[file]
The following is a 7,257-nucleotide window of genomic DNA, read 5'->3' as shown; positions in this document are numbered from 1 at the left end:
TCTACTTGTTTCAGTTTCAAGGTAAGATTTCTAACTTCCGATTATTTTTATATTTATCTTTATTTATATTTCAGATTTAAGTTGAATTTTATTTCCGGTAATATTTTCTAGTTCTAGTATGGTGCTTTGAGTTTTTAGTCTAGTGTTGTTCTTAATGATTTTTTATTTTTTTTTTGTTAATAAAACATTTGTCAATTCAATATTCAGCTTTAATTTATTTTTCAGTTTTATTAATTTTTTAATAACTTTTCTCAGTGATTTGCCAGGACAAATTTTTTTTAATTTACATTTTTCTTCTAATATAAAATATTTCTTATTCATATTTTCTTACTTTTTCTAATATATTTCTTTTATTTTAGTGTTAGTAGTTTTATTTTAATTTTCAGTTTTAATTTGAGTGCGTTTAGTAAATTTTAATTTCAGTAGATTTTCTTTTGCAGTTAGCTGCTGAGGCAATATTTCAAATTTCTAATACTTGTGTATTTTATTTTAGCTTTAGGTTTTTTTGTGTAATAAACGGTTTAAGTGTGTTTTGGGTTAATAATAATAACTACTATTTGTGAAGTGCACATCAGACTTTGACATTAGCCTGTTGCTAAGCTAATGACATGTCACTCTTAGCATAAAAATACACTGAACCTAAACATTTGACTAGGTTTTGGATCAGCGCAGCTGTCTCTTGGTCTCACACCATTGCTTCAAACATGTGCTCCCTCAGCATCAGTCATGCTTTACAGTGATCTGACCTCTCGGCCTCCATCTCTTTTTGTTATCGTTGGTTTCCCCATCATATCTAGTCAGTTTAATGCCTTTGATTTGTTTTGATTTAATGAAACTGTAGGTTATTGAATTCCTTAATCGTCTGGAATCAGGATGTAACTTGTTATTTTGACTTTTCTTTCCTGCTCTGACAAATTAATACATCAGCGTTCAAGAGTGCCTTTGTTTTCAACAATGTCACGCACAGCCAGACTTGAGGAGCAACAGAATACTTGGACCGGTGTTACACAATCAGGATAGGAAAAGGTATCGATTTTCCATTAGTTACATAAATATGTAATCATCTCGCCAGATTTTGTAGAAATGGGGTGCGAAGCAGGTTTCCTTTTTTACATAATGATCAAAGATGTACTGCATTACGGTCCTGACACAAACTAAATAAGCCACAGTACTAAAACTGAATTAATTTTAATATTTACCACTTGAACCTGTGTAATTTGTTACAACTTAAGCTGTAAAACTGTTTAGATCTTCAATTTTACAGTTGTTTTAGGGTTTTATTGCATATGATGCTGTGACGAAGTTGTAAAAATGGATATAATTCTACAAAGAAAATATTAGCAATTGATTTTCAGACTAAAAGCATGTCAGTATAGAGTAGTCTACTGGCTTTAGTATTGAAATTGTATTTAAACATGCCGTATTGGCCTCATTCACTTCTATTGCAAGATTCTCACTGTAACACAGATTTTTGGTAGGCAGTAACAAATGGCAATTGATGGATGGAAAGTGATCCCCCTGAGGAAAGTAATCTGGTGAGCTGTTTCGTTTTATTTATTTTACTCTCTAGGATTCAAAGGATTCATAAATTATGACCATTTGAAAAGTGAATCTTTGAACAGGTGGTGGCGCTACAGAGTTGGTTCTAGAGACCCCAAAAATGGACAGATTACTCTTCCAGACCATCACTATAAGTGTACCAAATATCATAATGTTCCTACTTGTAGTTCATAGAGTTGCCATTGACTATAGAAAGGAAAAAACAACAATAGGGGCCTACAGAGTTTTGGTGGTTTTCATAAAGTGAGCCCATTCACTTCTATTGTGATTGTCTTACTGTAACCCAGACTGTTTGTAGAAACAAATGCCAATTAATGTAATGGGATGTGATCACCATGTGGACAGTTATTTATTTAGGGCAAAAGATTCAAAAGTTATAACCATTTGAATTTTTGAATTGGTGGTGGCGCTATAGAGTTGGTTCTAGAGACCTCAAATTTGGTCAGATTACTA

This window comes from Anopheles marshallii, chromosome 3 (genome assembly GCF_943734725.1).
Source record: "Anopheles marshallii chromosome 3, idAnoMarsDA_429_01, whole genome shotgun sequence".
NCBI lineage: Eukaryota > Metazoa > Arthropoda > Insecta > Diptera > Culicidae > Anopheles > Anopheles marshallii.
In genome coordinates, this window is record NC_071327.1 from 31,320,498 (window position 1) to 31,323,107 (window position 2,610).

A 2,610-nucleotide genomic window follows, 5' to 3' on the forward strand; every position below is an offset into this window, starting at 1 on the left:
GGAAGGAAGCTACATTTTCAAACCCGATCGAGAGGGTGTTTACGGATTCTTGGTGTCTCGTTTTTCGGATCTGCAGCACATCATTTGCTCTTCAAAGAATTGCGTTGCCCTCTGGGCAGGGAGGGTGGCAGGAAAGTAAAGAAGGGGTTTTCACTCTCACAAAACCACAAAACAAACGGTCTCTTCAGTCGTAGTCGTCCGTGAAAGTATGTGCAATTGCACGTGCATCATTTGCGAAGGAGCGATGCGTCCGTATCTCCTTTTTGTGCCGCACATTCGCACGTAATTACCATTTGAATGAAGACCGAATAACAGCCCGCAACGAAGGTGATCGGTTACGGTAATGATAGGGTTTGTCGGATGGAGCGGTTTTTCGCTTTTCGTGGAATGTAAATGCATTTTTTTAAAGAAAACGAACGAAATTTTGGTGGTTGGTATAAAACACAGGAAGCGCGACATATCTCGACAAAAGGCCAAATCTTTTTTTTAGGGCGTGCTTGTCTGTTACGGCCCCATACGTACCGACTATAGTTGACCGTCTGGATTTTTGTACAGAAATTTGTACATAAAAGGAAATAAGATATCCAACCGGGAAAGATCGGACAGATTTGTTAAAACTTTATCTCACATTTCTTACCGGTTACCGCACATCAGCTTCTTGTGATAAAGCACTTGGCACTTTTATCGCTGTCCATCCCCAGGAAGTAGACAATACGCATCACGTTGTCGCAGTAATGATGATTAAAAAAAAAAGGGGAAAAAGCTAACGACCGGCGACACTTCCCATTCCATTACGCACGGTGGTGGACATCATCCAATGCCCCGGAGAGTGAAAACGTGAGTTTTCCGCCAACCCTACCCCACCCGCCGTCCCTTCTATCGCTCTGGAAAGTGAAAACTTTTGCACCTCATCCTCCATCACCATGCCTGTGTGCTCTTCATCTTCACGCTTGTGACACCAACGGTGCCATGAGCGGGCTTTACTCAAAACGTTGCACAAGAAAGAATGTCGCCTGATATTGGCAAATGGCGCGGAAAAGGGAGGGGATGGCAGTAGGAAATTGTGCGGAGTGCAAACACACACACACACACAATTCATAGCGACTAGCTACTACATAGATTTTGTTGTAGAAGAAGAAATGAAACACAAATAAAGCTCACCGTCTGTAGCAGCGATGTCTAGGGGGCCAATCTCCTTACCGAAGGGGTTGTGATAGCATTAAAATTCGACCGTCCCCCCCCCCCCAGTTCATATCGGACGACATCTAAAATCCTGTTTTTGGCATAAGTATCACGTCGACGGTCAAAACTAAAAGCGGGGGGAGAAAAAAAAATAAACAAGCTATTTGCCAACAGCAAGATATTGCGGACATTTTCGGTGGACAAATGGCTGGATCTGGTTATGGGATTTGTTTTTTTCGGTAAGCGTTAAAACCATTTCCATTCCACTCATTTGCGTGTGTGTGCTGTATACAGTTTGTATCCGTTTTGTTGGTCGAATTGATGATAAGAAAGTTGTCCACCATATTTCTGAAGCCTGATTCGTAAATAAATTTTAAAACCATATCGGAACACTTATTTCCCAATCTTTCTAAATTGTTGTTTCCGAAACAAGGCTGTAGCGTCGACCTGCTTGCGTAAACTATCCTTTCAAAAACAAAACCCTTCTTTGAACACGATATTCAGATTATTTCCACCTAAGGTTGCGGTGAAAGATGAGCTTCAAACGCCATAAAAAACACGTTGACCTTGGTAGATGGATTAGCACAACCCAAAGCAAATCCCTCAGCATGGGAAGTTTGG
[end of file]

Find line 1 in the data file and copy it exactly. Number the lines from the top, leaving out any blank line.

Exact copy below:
The following is a 7,257-nucleotide window of genomic DNA, read 5'->3' as shown; positions in this document are numbered from 1 at the left end: